noun (used with a plural verb)
Origin of breeches
verb (used with object)
Origin of breech
Related Words for breechestrousers, underpants, shorts, knickers, backside, tail, rear, seat, posterior, tube, sock, tights, tubing, hosiery, drape, swaddle, swathe, fit, cloak
Examples from the Web for breeches
Historical Examples of breeches
I'll get a pair of ridin' breeches an' boots for you by tomorrow.Thoroughbreds
W. A. Fraser
Pierre, utterly bewildered, could find neither his breeches nor his cassock.The Three Cities Trilogy, Complete
The man hath a straight sword within he leg of his breeches.Micah Clarke
Arthur Conan Doyle
Then came the ominous clicking of the breeches as cartridges were thrust home.The Law-Breakers
It is an excrescence, not an essential garment like the shirt and breeches.Brighter Britain! (Volume 1 of 2)
William Delisle Hay
verb (briːtʃ, brɪtʃ) (tr)
Word Origin for breech
c.1200, a double plural, from Old English brec "breeches," which already was plural of broc "garment for the legs and trunk," from Proto-Germanic *brokiz (cf. Old Norse brok, Dutch broek, Danish brog, Old High German bruoh, German Bruch, obsolete since 18c. except in Swiss dialect), perhaps from PIE root *bhreg- (see break (v.)). The Proto-Germanic word is a parallel form to Celtic *bracca, source (via Gaulish) of Latin braca (cf. French braies), and some propose that the Germanic word group is borrowed from Gallo-Latin, others that the Celtic was from Germanic.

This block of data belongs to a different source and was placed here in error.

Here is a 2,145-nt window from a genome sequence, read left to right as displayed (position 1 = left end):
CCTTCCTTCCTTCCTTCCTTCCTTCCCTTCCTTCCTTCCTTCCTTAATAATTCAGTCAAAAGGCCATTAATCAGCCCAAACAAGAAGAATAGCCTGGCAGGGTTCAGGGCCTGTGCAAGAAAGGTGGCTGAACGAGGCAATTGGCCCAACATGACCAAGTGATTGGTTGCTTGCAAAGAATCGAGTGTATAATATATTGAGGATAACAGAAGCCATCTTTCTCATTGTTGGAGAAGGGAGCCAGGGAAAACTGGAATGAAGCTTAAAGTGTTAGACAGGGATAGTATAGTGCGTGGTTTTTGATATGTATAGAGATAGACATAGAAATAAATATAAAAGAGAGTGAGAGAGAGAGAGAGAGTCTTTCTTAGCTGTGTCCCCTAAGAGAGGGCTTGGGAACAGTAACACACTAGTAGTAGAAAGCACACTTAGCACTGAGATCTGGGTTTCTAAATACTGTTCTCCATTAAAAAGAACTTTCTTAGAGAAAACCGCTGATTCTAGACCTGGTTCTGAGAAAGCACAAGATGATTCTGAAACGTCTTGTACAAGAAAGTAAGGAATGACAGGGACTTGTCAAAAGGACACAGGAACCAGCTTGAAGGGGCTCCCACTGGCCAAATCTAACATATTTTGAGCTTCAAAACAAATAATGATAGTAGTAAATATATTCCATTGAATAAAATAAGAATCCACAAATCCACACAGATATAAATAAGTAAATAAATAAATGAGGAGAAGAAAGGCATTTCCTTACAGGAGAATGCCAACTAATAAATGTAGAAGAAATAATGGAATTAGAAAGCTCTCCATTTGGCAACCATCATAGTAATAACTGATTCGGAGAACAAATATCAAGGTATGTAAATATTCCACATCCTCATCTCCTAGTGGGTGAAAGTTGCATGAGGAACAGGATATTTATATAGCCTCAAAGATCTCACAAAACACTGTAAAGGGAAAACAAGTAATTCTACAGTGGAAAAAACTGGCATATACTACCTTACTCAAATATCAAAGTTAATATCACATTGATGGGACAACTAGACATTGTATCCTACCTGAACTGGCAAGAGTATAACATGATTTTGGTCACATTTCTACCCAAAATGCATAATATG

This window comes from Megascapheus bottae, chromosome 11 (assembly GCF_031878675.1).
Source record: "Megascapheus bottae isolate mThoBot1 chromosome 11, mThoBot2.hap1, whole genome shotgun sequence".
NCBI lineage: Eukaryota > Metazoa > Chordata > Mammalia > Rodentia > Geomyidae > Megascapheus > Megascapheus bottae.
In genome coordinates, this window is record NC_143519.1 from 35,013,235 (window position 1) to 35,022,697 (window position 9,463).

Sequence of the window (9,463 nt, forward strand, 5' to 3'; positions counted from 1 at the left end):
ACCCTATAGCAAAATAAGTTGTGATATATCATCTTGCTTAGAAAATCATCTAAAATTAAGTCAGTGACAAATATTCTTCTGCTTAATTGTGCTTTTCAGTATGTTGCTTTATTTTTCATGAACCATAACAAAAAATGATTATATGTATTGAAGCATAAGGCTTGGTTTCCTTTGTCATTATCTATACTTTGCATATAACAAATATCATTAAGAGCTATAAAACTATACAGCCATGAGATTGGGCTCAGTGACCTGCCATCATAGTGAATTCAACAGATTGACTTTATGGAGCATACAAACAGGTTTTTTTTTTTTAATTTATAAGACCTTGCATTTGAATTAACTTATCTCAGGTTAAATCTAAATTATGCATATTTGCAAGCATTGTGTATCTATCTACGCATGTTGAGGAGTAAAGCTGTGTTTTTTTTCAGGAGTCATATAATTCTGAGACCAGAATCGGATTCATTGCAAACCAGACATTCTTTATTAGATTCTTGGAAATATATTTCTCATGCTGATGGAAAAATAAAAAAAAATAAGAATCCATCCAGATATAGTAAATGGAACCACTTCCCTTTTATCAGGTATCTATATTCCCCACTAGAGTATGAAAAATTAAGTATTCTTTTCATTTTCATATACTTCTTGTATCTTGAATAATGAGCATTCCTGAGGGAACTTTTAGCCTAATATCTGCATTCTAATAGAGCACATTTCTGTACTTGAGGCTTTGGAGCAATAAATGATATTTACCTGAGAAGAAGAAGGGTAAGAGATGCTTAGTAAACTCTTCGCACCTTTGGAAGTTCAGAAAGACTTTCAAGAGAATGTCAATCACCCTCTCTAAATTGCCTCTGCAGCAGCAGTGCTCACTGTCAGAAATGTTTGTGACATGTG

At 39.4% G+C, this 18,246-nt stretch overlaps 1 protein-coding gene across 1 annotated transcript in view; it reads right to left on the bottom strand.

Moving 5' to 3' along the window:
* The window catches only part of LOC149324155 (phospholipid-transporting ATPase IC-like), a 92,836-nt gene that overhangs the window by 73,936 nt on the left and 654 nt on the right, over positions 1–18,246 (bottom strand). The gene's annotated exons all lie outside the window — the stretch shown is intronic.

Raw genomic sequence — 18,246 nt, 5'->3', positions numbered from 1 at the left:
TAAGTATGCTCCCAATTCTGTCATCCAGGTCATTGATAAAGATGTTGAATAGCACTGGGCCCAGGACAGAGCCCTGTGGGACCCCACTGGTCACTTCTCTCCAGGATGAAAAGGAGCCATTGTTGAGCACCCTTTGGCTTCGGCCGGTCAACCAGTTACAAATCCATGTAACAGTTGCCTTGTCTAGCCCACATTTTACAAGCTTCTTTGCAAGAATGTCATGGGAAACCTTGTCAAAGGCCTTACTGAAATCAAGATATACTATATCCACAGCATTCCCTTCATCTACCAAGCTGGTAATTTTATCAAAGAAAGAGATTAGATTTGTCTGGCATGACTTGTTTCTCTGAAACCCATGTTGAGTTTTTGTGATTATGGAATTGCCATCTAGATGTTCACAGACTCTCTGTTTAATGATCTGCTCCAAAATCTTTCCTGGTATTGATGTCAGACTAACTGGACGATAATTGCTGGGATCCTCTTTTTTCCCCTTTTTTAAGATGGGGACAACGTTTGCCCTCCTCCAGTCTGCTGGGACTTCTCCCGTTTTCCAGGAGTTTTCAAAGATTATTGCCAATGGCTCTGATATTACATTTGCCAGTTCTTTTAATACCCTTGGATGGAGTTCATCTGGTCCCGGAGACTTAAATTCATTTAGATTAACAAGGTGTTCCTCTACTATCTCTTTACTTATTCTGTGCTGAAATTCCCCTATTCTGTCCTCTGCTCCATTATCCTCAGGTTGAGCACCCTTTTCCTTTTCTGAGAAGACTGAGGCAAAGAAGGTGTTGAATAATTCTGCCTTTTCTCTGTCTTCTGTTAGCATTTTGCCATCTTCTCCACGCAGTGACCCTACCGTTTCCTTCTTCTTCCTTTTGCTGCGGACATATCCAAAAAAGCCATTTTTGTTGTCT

Expanded sense of "part of the body covered by breeches, posterior" led to senses in childbirthing (1670s) and gunnery ("the part of a firearm behind the bore," 1570s). As the popular word for "trousers" in English, displaced in U.S. c.1840 by pants. The Breeches Bible (Geneva Bible of 1560) so called on account of rendition of Gen. iii:7 (already in Wyclif) "They sewed figge leaues together, and made themselues breeches."
"back part of a gun or firearm," 1570s, from singular of breeches (q.v.).